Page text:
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Home » Blog » What sets Cured and Uncured Meat Apart?

What sets Cured and Uncured Meat Apart?

Crafted to keep meat fresh in the absence of refrigeration in earlier times, preserved meats such as bacon, prosciutto, and ham have been prepared through methods like smoking, salting, fermenting, and brining. Beyond just prolonging shelf life and reducing bacteria with ingredients like salt, this preservation, commonly known as curing, also imparts a rich flavor to meats often enjoyed on charcuterie boards or during breakfast.

When you’re at the grocery store, you might see packages of bacon or salami labeled as “cured” or “uncured.” But what’s the difference? Both are preserved, right? Yes, but there’s a key distinction based on the ingredients used to keep the meat fresh.

Cured vs. Uncured Meat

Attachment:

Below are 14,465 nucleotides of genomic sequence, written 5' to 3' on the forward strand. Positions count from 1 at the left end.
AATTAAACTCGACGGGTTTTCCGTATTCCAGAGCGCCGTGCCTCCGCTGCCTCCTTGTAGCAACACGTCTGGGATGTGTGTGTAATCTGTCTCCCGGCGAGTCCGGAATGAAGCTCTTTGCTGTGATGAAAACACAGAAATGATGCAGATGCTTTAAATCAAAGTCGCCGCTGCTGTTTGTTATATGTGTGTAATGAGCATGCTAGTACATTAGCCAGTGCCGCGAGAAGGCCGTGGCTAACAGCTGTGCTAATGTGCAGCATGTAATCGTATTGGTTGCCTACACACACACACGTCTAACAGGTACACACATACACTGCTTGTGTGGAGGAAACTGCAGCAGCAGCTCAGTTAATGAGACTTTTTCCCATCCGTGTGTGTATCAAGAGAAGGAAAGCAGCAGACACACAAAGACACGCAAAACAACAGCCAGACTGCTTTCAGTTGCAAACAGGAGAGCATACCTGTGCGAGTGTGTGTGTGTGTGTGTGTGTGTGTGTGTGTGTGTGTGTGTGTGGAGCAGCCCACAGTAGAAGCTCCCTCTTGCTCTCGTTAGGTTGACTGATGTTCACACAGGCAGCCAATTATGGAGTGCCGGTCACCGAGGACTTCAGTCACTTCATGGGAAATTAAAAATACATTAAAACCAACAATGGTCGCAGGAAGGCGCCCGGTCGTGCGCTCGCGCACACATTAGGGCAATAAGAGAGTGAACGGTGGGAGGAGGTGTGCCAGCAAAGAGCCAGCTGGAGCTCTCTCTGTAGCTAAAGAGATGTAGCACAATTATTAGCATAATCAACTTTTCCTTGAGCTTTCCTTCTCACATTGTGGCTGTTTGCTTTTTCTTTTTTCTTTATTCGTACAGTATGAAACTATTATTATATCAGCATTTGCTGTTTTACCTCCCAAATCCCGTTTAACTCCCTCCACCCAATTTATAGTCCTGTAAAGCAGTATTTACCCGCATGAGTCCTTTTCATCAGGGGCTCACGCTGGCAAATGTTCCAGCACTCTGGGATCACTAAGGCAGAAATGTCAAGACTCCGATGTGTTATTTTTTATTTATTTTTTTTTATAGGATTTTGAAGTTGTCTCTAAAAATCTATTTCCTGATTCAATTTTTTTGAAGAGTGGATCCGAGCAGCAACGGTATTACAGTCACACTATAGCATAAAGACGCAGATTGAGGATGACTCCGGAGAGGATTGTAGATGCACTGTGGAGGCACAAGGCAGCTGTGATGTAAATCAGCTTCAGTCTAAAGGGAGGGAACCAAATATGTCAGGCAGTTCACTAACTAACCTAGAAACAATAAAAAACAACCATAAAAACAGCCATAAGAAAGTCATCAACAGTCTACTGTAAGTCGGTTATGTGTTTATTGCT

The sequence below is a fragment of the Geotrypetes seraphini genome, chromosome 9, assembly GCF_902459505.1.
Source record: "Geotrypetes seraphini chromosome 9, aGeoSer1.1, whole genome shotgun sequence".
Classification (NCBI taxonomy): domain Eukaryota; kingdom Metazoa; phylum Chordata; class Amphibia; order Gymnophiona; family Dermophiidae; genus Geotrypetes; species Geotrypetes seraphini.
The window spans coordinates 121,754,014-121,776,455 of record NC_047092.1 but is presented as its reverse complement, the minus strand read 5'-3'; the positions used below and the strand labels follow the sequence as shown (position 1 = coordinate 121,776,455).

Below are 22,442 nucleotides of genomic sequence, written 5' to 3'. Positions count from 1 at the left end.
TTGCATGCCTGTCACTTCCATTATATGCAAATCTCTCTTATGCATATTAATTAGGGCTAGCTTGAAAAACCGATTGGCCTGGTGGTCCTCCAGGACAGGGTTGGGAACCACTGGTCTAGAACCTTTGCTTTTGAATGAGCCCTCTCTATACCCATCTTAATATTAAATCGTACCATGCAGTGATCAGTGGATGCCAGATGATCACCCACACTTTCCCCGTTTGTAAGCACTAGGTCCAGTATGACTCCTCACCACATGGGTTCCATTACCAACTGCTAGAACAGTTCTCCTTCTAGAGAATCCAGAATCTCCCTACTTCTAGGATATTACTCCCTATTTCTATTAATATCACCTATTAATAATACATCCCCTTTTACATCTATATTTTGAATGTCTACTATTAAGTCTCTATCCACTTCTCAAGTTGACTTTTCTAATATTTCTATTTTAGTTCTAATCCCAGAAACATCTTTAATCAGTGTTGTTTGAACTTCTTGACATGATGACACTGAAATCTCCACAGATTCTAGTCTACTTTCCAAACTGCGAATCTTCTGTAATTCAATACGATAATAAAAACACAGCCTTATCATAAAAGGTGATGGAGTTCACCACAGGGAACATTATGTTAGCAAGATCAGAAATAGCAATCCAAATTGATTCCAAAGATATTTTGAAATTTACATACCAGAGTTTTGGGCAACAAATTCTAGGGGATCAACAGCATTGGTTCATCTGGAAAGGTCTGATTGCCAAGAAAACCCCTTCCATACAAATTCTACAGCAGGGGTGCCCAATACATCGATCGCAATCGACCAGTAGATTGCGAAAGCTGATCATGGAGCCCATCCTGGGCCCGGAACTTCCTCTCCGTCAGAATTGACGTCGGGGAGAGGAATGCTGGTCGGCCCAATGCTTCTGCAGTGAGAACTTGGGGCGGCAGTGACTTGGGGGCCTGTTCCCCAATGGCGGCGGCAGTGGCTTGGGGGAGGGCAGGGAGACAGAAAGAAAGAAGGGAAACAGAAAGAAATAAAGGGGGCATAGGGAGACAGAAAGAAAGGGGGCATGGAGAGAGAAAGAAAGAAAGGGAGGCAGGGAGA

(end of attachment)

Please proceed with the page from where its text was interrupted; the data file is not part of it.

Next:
“Cured” meats use salts, spices, and synthetic stuff like sodium or potassium nitrites to make the meat last longer. These additives also give the meat its familiar pink color. On the other hand, “uncured” meats are preserved only using natural ingredients like salt, sugar, spices, and nitrites from veggies like beets or celery.

Now, why the fuss over synthetic additives? Some people worry about their health effects, like the risk of cancer or worsened asthma symptoms. To address these concerns, many producers are turning back to natural ingredients for curing.

Uncured meats might not last as long on the shelf, usually around 30 to 50 days less than cured meats. So, it’s essential to check the best-by dates and buy only what you need to avoid wasting food.

Preserving meat can be done in different ways – dry curing involves rubbing the meat with a mix of salt, sugar, and spices, while wet curing involves soaking the meat in a salty brine. Some methods even combine both.

Whether cured or uncured, the meat might undergo further processes like fermenting, smoking, or air-drying to add flavor and texture.

So, if you’re health-conscious, go for “uncured” meats with natural ingredients. But if you’re more concerned about shelf life, “cured” meats might be your pick, just remember they contain synthetic additives.

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Maya Clark
Maya Clark